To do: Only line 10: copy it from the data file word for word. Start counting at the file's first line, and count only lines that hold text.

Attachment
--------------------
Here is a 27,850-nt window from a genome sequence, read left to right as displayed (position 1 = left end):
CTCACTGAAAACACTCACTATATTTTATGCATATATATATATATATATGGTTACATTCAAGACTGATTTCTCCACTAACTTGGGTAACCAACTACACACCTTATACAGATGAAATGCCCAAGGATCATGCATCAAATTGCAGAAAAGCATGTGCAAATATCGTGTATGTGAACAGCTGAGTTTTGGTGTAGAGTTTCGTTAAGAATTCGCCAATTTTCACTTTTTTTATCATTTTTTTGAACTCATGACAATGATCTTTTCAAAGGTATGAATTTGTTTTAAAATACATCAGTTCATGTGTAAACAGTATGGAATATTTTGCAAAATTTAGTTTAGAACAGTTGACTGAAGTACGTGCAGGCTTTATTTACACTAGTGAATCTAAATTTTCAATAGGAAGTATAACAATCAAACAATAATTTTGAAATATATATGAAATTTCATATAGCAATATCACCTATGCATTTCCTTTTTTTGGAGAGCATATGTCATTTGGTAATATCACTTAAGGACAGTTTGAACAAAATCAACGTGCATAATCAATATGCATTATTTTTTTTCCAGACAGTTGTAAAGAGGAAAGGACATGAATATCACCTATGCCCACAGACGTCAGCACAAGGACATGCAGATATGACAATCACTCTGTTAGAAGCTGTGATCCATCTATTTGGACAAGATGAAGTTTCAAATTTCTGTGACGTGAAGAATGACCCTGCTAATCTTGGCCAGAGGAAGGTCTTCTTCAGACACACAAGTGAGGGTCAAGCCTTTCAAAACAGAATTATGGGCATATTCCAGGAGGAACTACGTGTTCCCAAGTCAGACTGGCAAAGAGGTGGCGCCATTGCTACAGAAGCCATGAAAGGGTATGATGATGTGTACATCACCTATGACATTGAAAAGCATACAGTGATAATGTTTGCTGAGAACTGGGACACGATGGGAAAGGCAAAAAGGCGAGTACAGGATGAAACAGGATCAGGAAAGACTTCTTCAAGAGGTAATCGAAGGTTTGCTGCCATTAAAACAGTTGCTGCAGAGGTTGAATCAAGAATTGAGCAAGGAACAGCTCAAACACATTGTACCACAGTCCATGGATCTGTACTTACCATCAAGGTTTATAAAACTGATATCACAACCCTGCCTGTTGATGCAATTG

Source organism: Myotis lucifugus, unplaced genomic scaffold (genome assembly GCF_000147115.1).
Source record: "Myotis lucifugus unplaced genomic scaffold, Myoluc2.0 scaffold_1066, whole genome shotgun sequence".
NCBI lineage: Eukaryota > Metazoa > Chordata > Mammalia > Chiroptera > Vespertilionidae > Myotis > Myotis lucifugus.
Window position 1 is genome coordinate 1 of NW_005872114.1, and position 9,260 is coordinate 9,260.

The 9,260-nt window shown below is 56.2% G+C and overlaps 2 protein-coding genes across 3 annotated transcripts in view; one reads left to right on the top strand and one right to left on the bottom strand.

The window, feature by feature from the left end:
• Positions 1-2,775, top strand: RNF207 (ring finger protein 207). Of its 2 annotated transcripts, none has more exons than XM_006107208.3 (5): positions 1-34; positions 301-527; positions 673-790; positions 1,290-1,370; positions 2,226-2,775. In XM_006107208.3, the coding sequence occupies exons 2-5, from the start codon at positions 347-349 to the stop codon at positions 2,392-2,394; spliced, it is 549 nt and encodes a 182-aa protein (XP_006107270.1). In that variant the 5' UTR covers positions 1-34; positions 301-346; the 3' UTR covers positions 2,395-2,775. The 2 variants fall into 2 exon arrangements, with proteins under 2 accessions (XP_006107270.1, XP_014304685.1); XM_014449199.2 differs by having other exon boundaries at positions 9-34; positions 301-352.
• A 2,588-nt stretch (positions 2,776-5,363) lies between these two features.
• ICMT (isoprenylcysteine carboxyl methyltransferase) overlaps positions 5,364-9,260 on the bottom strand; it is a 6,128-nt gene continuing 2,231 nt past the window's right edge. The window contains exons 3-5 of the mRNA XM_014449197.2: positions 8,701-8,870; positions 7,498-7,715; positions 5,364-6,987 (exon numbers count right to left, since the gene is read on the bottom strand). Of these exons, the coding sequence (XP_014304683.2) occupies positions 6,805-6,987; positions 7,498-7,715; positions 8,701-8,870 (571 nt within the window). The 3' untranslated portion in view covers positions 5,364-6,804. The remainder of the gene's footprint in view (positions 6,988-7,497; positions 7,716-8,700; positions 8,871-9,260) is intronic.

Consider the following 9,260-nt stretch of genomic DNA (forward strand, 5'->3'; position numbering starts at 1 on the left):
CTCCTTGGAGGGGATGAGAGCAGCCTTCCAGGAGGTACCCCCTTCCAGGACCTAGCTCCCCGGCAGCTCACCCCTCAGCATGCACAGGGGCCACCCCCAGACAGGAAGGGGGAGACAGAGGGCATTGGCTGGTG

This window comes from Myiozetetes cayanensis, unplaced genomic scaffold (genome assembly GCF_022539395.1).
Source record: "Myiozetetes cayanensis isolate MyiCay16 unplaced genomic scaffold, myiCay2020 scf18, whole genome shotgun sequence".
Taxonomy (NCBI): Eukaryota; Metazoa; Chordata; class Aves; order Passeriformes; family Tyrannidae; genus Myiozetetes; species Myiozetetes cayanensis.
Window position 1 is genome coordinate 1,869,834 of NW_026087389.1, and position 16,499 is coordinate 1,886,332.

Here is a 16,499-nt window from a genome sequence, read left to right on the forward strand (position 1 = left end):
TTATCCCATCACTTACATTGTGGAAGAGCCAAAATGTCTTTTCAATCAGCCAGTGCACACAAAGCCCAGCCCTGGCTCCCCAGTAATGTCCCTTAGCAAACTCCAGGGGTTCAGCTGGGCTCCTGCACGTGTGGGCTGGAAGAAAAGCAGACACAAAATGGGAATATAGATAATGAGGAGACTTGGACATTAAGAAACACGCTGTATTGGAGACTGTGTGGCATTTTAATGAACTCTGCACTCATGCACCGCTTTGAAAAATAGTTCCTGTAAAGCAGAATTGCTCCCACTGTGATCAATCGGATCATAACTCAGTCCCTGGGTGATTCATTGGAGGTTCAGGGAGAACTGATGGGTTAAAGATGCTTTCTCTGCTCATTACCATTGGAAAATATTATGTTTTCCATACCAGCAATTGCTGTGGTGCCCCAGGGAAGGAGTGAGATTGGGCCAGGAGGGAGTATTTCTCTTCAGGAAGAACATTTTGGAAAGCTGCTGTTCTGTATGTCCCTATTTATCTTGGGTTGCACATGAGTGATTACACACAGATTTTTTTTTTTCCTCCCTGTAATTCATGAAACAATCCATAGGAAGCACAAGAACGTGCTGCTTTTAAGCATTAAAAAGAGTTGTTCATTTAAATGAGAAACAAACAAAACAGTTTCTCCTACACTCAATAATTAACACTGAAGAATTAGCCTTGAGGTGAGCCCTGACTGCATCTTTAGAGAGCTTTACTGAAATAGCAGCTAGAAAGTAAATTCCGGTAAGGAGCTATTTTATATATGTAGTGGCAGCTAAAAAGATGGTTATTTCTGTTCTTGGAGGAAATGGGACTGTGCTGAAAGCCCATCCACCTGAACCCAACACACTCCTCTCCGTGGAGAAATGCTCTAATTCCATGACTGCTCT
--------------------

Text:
• A 2,588-nt stretch (positions 2,776-5,363) lies between these two features.